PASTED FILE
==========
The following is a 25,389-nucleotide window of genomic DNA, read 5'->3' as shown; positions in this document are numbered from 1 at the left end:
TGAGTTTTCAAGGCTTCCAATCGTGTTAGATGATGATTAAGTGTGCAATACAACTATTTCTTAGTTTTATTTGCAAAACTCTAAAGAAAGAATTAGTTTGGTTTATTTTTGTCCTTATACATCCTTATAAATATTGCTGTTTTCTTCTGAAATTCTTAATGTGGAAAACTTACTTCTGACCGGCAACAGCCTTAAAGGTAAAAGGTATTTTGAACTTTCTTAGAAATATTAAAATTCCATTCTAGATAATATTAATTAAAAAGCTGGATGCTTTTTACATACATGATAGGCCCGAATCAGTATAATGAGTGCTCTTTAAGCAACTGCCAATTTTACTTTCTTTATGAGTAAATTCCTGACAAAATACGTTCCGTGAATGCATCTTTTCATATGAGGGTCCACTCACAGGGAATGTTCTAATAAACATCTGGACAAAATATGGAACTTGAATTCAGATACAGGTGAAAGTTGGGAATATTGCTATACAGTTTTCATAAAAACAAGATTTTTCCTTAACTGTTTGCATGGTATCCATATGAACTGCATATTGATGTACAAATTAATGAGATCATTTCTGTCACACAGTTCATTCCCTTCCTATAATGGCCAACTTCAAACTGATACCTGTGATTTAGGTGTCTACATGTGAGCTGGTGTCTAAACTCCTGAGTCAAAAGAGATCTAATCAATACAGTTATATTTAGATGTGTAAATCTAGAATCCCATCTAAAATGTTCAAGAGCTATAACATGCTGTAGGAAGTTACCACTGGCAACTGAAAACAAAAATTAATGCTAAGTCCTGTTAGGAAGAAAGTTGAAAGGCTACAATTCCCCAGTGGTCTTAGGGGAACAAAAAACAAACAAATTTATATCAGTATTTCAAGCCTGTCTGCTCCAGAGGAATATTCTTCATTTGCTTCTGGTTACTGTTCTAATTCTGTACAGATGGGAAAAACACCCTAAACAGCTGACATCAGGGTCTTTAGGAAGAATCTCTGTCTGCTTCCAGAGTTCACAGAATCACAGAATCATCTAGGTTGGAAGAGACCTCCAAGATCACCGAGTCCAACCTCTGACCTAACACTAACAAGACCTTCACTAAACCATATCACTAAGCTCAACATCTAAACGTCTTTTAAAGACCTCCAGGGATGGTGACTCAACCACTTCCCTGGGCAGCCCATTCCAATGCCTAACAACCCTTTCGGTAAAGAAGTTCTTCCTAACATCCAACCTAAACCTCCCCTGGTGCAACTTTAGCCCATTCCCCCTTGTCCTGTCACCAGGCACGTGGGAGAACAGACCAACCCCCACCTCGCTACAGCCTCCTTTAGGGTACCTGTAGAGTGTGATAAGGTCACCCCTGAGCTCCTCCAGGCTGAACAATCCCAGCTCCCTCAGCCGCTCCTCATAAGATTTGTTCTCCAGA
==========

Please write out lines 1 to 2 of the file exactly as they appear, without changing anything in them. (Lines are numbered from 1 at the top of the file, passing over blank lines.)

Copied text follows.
The following is a 25,389-nucleotide window of genomic DNA, read 5'->3' as shown; positions in this document are numbered from 1 at the left end:
TGAGTTTTCAAGGCTTCCAATCGTGTTAGATGATGATTAAGTGTGCAATACAACTATTTCTTAGTTTTATTTGCAAAACTCTAAAGAAAGAATTAGTTTGGTTTATTTTTGTCCTTATACATCCTTATAAATATTGCTGTTTTCTTCTGAAATTCTTAATGTGGAAAACTTACTTCTGACCGGCAACAGCCTTAAAGGTAAAAGGTATTTTGAACTTTCTTAGAAATATTAAAATTCCATTCTAGATAATATTAATTAAAAAGCTGGATGCTTTTTACATACATGATAGGCCCGAATCAGTATAATGAGTGCTCTTTAAGCAACTGCCAATTTTACTTTCTTTATGAGTAAATTCCTGACAAAATACGTTCCGTGAATGCATCTTTTCATATGAGGGTCCACTCACAGGGAATGTTCTAATAAACATCTGGACAAAATATGGAACTTGAATTCAGATACAGGTGAAAGTTGGGAATATTGCTATACAGTTTTCATAAAAACAAGATTTTTCCTTAACTGTTTGCATGGTATCCATATGAACTGCATATTGATGTACAAATTAATGAGATCATTTCTGTCACACAGTTCATTCCCTTCCTATAATGGCCAACTTCAAACTGATACCTGTGATTTAGGTGTCTACATGTGAGCTGGTGTCTAAACTCCTGAGTCAAAAGAGATCTAATCAATACAGTTATATTTAGATGTGTAAATCTAGAATCCCATCTAAAATGTTCAAGAGCTATAACATGCTGTAGGAAGTTACCACTGGCAACTGAAAACAAAAATTAATGCTAAGTCCTGTTAGGAAGAAAGTTGAAAGGCTACAATTCCCCAGTGGTCTTAGGGGAACAAAAAACAAACAAATTTATATCAGTATTTCAAGCCTGTCTGCTCCAGAGGAATATTCTTCATTTGCTTCTGGTTACTGTTCTAATTCTGTACAGATGGGAAAAACACCCTAAACAGCTGACATCAGGGTCTTTAGGAAGAATCTCTGTCTGCTTCCAGAGTTCACAGAATCACAGAATCATCTAGGTTGGAAGAGACCTCCAAGATCACCGAGTCCAACCTCTGACCTAACACTAACAAGACCTTCACTAAACCATATCACTAAGCTCAACATCTAAACGTCTTTTAAAGACCTCCAGGGATGGTGACTCAACCACTTCCCTGGGCAGCCCATTCCAATGCCTAACAACCCTTTCGGTAAAGAAGTTCTTCCTAACATCCAACCTAAACCTCCCCTGGTGCAACTTTAGCCCATTCCCCCTTGTCCTGTCACCAGGCACGTGGGAGAACAGACCAACCCCCACCTCGCTACAGCCTCCTTTAGGGTACCTGTAGAGTGTGATAAGGTCACCCCTGAGCTCCTCCAGGCTGAACAATCCCAGCTCCCTCAGCCGCTCCTCATAAGATTTGTTCTCCAGA